Brazil Is Using The World Cup To Destroy Communities

Who would ever think that something as beautiful as a soccer championship could be destructive? The World Cup has become a social and public policy disaster for Brazil.

I’m an architect and entrepreneur living in São Paulo, so I care what happens to my city. I need to speak out, because politicians are busy spending money we don’t have to build a stadium we don’t need and won’t use again, and to build infrastructure that we know will only make our transportation problems worse, while making it nearly impossible for entrepreneurs to provide services to the mass of people who are coming.

That’s not even the worst of it. The attempt to produce a “legacy” does not only have a financial cost, but also an invaluable social cost, possibly the largest loss of all generated by the World Cup. Research done by NGOs such as ANCOP and Conectas estimates that around 250 thousand people will be evicted from their homes because of new public works related to the event.

The large majority of them live in informal communities that happen to be in public land instead of private land. That detail eliminates their legal right of homesteading, which had it been private land, they would have earned long ago. Most of the mass evictions aren’t in recent communities, but in real neighborhoods that should have been formally recognized a long time ago. After a century of not receiving their property titles or any public investment, the oldest of them – and possibly the first Brazilian favela – Morro da Providência in Rio de Janeiro — is now getting R$ 75 million to build a cable car to serve tourists. Instead of trying to solve their problems, the city will create a spectacle for the elite, removing people and houses that stand in the way.

An independent documentary called “Casas Marcadas” (Marked Houses) reveals that the Rio de Janeiro Municipal Housing Department (SMH) marked hundreds of houses with codes in preparation for sending bulldozers to tear them down, without any prior notice or personal contact with the residents. The price of properties sold in these communities, even restricted to the informal market and with low quality construction, reach R$100 thousand.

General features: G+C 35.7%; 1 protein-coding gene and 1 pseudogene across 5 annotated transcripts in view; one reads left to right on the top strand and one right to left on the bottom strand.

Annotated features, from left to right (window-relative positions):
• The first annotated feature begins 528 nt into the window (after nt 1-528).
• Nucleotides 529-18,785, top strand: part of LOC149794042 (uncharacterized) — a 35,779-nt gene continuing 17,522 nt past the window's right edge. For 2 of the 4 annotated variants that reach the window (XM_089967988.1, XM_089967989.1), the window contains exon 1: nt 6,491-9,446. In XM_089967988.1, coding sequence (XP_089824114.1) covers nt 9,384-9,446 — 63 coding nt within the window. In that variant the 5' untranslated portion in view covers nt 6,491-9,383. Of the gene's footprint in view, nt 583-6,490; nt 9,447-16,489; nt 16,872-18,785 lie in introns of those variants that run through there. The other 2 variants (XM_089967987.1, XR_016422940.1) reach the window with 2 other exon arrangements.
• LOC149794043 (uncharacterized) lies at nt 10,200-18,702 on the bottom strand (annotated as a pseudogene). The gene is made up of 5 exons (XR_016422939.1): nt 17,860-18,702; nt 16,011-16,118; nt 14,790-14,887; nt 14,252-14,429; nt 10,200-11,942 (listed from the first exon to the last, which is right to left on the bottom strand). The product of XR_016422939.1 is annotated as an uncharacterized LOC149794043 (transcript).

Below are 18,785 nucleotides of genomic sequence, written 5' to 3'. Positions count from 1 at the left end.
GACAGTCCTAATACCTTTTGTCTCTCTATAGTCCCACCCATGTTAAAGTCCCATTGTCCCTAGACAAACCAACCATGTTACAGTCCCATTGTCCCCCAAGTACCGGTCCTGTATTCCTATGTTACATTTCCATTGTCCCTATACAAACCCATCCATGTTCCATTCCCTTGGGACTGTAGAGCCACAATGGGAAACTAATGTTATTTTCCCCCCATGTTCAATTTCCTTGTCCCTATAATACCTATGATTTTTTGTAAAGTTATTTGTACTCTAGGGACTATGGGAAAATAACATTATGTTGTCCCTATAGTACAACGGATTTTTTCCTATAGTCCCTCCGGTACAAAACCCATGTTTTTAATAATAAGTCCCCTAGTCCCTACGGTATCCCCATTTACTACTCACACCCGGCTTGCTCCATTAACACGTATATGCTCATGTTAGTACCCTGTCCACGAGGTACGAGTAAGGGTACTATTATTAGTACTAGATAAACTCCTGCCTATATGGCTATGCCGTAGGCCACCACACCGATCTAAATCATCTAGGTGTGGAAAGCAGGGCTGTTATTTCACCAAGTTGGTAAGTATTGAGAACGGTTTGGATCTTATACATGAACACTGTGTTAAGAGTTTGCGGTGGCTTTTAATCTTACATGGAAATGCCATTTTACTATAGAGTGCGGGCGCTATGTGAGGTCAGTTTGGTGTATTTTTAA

However, reparations handed out to residents that lose their homes rarely amount to R$10 thousand, when they even get anything back. To make it all worse, there are hundreds of police brutality complaints filed and reported by those who have challenged their removal, with no success. Now imagine this happening throughout the country in all cities preparing for the World Cup. Being literally removed with no other place to go, the already astonishing inequality and social exclusion gap widens even more.

The mess started when Brazil was selected as host country, and the government promised to redirect public resources to do whatever was necessary to provide a stadium that meets FIFA’s requirements and a city that can handle the influx of people.

Let’s remember that large urban agglomerations with adequate host stadiums are already ideal places for large events. Urban centers can generally absorb mass influxes of people as they count on relationships between a large variety of suppliers and entrepreneurs. Hotels prepare for an increase in demand by adjusting their prices and pack their rooms with maximum efficiency. Homeowners use websites such as AirBnB, where they can easily create short-term rentals and temporarily increase room supply.

Problems arise when government interferes in this process. Hotels in Rio de Janeiro face price controls and a mandatory discount for tourists. This puts investors and entrepreneurs at great risk, while virtually ensuring that many won’t be able to find a place to stay. To make matters worse, regulators are cracking down on AirBnB for promoting “commercial” activities in residential areas. The easy rental process which made AirBnB so successful suddenly isn’t that easy anymore.

As for transportation during the event, President Dilma recently said that it is “too expensive to make collective transportation. If it isn’t through a partnership or if the Federal Government doesn’t finance it, it just doesn’t happen.” But is money really the largest challenge to entering the transportation market?

No, much more harmful are laws keeping transportation operators and taxi drivers from simple fixes like putting more vehicles on the road, creating new routes and raising fares to balance supply and demand during an event. To be an entrepreneur and innovator in transportation – both land and air — is a job for the very powerful or for the insane given the barrier to entry for these sectors.

Micro-entrepreneurs running small vans, a sight common in East-Asian or Central-American countries, are illegal in Brazilian cities. Ridesharing is also forbidden, seen as a threat to taxi corporations. The path to better urban planning will not come through building more infrastructure, but by revising old urban regulations that control the proximity of urban attractions and the competitiveness of the transportation system.